IN THE UNITED STATES DISTRICT COURT FOR THE WESTERN DISTRICT OF MISSOURI WESTERN DIVISION STIM, LLC, Plaintiff, vs. AECOM, INC., Defendant. ) ) ) ) ) ) ) ) ) Case No. 15-0772-CV-W-ODS ORDER (1) GRANTING IN PART AND DENYING IN PART DEFENDANT’S MOTIONS IN LIMINE, (2) GRANTING IN PART AND DENYING IN PART PLAINTIFF’S MOTIONS IN LIMINE, AND (3) SETTING HEARING ON PLAINTIFF’S MOTION IN LIMINE #7 Pending are Defendant’s Motions in Limine (Doc. #162), and Plaintiff’s Motions in Limine (Doc. #163). Parties are reminded these rulings are interlocutory. Thus, the denial of a request to bar evidence at this juncture preserves nothing for review, and the parties may re-assert their objections at trial if they deem it appropriate to do so. Evidence that is barred by this Order shall not be discussed in the jury’s presence (including during opening statements) without leave of the Court. The parties are free to suggest (out of the jury’s presence) that something has occurred during the trial that justifies a change in the Court’s interlocutory ruling. Defendant’s Motions in Limine A. Evidence of Incentives Defendant “Could Have Received” Defendant seeks to exclude evidence or argument related to incentive amounts Defendant “could have received,” but did not obtain and use. Plaintiff argues he is entitled to a twenty-five percent fee if Defendant ever receives incentive benefits, provided those incentives are derived from Plaintiff’s information, efforts, or services. Under the Consulting Agreement, Defendant was to pay twenty-five percent of the amount of benefits Plaintiff identified that were “obtained” and “used” by Defendant. Doc. #123-2, at 9. As the Court stated in its December 1, 2016 Order, evidence purporting to show millions of dollars in incentives Defendant never obtained and used is irrelevant. Doc. #167. Plaintiff wishes the Court to allow evidence of hypothetical incentives that may possibly be obtained and used by Defendant at an unknown time in the future. At this time, such evidence is impermissibly speculative and cannot be reasonably ascertained. Therefore, the Court grants Defendant’s motion. B. Deposition Exhibit 130 Deposition Exhibit 130 is a spreadsheet prepared by Plaintiff showing incentive packages offered by various states. Defendant seeks to exclude this exhibit because it is irrelevant, and was not properly disclosed. Plaintiff argues the exhibit was disclosed during Plaintiff’s deposition, and was discoverable during Defendant’s forensic image search of Plaintiff’s computer. As explained above, evidence showing incentives Defendant could have received but did not obtain and use is irrelevant. Therefore, the Court grants Defendant’s motion on the basis that it is irrelevant. C. Testimony about Defendant’s Motives Defendant seeks to exclude testimony by Robert Mandel, the sole member of Plaintiff STIM, LLC, regarding the reasons Defendant terminated the agreement as inadmissible speculation. Mandel argues he may testify under Federal Rule of Evidence 701 about his opinions that are rationally based on his perception. This motion is granted in part, and denied in part. Mandel may testify to facts of the matter such as his twenty-five percent fee, Defendant’s merger(s), termination of the Consulting Agreement, and negotiations regarding a new agreement. Plaintiff’s counsel may present arguments as to what motivated Defendant to terminate the agreement. However, Mandel may not speculate as to what may have motivated Defendant to terminate the agreement. D. Exhibits Improperly Combining or Altering Documents Defendant seeks to exclude exhibits that improperly combine or alter documents. Specifically, Defendant identifies a parent email with different attachments than those used by Plaintiff at a deposition (Plaintiff’s Dep. Ex. 180), a copy of a benefit proposal letter from the State of Missouri (Plaintiff’s Dep. Ex. 53), and a copy of a benefit 2 proposal letter from the State of Colorado (Plaintiff’s Dep. Ex. 54). The Court grants Defendant’s motion. As explained above, evidence regarding incentives Defendant did not obtain and use is irrelevant.1 Accordingly, preliminary approval letters from Missouri (Plaintiff’s Dep. Ex. 53) and Colorado (Plaintiff’s Dep. Ex. 54) are irrelevant and therefore inadmissible. Regarding the parent email with allegedly incorrect attachments, Plaintiff concedes it will only use the parent email and delete the “out of sequence” documents identified by Defendant as incorrectly combined with the parent email. Doc. #176, at 16. It is so ordered. E. Comments by Plaintiff’s Counsel About Other Witnesses’ Testimonies or Facts Not in the Record Defendant seeks to exclude comments by Plaintiff’s counsel that improperly characterize witness testimony or include reference to facts not in the record. Plaintiff’s counsel argues he has not mischaracterized testimony, and the Court should not prematurely rule on Defendant’s motion without knowing what the evidence at trial will show. The Court denies Defendant’s motion. That said, the Court cautions counsel for both parties that opening statements may include discussion of what testimony witnesses will provide, and closing arguments may include commentary on what a witness’s testimony was, along with arguments concerning credibility. However, between opening statements and closing arguments, counsel may not characterize a witness’s testimony, comment on it, ask other witnesses to comment on it, or give an opinion about a witness’s testimony. 1 Plaintiff’s opposition to Defendant’s motion argues Plaintiff was authorized to seek these incentives. Doc. #176, at 16. The Court does not decide the factual issue of whether Plaintiff was authorized to seek these incentives. The Court does decide Plaintiff merely obtained information in the form of proposals from Missouri and Colorado, which Defendant could then choose to act or not act upon per the Consulting Agreement. Plaintiff has not presented evidence establishing these incentives were obtained and used by Defendant. Therefore, Plaintiff cannot establish entitlement to fees due under the terms of the Consulting Agreement. 3 Plaintiff’s Motions in Limine A. Valuation of Incentives Prepared by Defendant Plaintiff seeks to exclude evidence, prepared by Defendant, related to the valuation or monetization of incentives which Plaintiff was engaged to identify. The Court grants Plaintiff’s motion. Evidence of incentives Defendant could have received, but did not obtain and use, will not be permitted. Therefore, the Court will exclude testimony by both parties as to the value of incentives Defendant did not obtain and use. B. Evidence to Challenge Plaintiff’s Evidence Indicating Employees from URS and Hunt Construction Could be Classified as “New AECOM Hires” Plaintiff seeks to exclude testimony by Defendant’s representatives that challenges or refutes Plaintiff’s evidence indicating employees of URS and Hunt Construction could be classified as new employees for state tax incentive purposes. As explained above, the Court will not permit testimony about incentives Defendant did not obtain and use. Accordingly, evidence related to whether employees could be classified as “new” for incentive purposes is not admissible to establish entitlement to fees under the Consulting Agreement. The Court grants Plaintiff’s motion. C. Evidence Showing Plaintiff was not Authorized to Seek Incentives Plaintiff seeks to exclude testimony by Defendant that Plaintiff was not authorized to seek incentives on Defendant’s behalf. Defendant argues this is a factual matter to be heard at trial before the Court can properly rule on any evidentiary issues. The Court agrees with Defendant, and denies Plaintiff’s motion. D. Defendant’s “Good Cause” Defense Plaintiff seeks to exclude all evidence by Defendant offered to show Defendant terminated the Consulting Agreement “for good cause” and/or asserting its choice not to utilize Plaintiff’s services. Defendant argues this is a factual matter to be resolved at trial. The Court agrees with Defendant, and denies Plaintiff’s motion. 4 E. Evidence Related to Forensic Examiner John Mallery Plantiff seeks to exclude evidence, testimony, opinions, and references to forensic examiner John Mallery. Defendant does not seek to call Mallery to testify, but argues it is premature to rule that all “references” are inadmissible. The Court grants Plaintiff’s motion in part, and denies Plaintiff’s motion in part. Mallery will not be permitted to testify as an expert witness, but the Court finds it is premature to exclude all possible references to Mallery because his name may arise in establishing foundation for admissibility of a document, or he may be called as a lay witness with knowledge of pertinent facts. F. Troan’s Opinions Plaintiff seeks to exclude evidence, testimony, or opinions of Defendant’s expert Geoffrey Troan that were not “completely” stated in his expert opinion report. Defendant states Troan will testify consistent with his report. The Court denies Plaintiff’s motion. Troan will be permitted to testify consistent with his report. G. Inadvertently Produced Document Plaintiff seeks to exclude a document produced after a forensic examination of Plaintiff’s computer. Plaintiff argues the document was inadvertently produced, and is protected by the attorney-client privilege and/or the work-product doctrine. Further, Plaintiff argues counsel informed Defendant the document was privileged during a deposition, but Defendant did not properly destroy the document as required by the Federal Rules of Civil Procedure and the Court’s Protective Order (Doc. #43). Defendant argues the document is not privileged or protected, Plaintiff waived any privilege and protections if they existed, and any work-product protections should be overcome by Defendant’s substantial need for the document and lack of alternative sources from which to gather such information. At this time, the Court is unable to determine whether the document is privileged or protected, whether any privilege or protection was waived, or whether Defendant’s substantial needs should overcome a claim of work-product protection. Accordingly, the 5 Court will hold a hearing on this issue on Thursday February 2, 2017, at 1:00 p.m. in Courtroom 8C of the Charles Evans Whittaker Courthouse in Kansas City, Missouri. H. Character Evidence Plaintiff seeks to exclude all evidence of Mandel’s character, arguing such character evidence is improper under the Federal Rules of Evidence. Defendant states it will not attack Mandel’s character during trial. The Court grants Plaintiff’s motion. However, the Court notes credibility of a witness may properly be challenged on crossexamination. IT IS SO ORDERED. /s/ Ortrie D. Smith ORTRIE D. SMITH, SENIOR JUDGE UNITED STATES DISTRICT COURT DATE: December 8, 2016 6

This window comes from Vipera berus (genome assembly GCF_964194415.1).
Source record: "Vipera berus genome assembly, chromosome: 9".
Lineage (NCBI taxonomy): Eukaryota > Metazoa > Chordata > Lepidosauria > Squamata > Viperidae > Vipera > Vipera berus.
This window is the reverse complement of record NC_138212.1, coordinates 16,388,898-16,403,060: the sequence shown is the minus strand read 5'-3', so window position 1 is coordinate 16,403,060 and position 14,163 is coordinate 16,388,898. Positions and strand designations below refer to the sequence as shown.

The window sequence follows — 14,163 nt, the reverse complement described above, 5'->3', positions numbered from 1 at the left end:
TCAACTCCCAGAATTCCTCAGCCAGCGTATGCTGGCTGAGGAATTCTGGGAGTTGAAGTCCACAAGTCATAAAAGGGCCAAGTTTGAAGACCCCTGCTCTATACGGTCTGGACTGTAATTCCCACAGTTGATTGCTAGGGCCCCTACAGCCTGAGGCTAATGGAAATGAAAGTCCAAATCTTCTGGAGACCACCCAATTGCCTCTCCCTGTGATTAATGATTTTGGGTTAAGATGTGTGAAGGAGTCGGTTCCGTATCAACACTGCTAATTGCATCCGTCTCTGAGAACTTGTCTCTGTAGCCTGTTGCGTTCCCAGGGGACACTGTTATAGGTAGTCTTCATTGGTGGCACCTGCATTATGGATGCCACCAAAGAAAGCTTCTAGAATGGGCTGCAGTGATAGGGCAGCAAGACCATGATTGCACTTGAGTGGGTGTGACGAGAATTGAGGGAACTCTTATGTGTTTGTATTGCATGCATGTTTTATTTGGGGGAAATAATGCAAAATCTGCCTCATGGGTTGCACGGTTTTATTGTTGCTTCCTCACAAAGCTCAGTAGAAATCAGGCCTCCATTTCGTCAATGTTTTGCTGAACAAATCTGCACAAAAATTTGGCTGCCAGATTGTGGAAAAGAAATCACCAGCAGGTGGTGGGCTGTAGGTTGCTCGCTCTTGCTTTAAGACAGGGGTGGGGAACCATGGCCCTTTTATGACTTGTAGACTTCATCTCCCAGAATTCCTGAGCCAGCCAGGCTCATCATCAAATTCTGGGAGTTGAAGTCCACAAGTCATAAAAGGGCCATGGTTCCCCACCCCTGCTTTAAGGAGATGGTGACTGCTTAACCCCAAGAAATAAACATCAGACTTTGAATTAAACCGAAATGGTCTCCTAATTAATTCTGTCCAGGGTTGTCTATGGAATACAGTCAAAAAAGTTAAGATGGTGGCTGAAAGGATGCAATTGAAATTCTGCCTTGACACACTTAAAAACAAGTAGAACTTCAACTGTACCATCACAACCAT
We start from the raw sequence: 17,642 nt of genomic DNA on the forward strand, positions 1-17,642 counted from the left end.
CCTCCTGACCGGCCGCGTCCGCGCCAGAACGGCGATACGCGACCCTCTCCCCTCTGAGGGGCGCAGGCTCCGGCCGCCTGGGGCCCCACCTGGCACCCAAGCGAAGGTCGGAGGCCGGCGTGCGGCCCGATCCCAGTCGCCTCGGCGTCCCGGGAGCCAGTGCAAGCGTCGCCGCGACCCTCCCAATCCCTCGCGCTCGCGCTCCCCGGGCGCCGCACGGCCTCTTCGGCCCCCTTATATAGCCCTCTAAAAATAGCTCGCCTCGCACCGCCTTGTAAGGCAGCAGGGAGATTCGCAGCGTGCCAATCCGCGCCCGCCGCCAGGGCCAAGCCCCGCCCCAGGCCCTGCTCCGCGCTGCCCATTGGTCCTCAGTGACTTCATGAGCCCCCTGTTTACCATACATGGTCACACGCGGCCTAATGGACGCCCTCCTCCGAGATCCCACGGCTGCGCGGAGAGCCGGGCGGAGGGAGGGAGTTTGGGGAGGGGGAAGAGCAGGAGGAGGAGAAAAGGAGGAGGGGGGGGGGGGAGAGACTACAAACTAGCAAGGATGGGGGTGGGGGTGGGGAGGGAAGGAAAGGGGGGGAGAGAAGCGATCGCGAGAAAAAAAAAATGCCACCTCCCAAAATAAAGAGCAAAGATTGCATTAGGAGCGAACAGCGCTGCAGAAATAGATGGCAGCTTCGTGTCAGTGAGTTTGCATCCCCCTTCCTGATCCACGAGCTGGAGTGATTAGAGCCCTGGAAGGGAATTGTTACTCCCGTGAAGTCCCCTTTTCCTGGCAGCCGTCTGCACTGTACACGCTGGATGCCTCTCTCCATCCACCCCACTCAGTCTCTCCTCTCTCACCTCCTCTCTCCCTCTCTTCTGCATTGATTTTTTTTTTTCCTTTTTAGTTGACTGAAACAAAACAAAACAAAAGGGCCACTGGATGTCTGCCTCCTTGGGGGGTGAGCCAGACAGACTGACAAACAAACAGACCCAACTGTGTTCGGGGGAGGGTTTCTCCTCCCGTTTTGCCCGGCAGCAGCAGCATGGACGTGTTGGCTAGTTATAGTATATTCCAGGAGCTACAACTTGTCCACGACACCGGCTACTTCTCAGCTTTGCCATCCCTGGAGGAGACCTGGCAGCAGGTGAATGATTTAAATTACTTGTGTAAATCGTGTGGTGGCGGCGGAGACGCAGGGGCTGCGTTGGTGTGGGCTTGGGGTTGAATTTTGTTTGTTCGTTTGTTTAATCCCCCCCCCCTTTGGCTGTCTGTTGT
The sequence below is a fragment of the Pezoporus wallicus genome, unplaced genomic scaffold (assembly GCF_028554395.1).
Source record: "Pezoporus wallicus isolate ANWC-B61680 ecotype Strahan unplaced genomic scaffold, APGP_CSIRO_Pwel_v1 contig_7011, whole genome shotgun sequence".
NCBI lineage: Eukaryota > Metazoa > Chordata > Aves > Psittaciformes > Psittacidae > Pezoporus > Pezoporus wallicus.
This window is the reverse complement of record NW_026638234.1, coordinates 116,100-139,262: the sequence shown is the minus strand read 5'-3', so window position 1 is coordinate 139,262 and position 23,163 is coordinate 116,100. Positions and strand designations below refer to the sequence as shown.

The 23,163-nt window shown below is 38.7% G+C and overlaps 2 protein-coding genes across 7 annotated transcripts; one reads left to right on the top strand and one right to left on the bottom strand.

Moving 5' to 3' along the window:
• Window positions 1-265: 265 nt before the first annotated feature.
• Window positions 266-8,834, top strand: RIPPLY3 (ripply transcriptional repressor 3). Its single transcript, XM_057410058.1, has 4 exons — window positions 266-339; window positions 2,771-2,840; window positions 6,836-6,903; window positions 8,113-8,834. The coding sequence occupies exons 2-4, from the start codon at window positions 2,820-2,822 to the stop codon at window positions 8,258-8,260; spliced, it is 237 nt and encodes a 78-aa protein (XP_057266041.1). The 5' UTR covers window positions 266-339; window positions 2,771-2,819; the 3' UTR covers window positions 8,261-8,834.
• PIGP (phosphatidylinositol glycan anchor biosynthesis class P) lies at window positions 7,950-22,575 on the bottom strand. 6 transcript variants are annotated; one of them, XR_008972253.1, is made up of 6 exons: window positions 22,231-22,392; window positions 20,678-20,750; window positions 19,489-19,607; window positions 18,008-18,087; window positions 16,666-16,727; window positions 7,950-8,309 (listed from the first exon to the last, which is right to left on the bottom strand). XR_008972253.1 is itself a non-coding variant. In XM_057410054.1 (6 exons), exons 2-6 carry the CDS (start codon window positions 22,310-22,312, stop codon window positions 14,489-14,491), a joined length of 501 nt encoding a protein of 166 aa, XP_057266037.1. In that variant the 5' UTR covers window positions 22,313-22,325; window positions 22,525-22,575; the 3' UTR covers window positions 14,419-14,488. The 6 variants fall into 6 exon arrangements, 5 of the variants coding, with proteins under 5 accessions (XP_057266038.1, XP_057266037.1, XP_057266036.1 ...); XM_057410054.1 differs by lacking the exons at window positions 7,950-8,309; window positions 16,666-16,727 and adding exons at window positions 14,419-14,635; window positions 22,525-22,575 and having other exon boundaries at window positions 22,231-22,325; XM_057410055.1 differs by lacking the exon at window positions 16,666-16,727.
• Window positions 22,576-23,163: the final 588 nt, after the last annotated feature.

Disclaimer: Justia Dockets & Filings provides public litigation records from the federal appellate and district courts. These filings and docket sheets should not be considered findings of fact or liability, nor do they necessarily reflect the view of Justia.


Why Is My Information Online?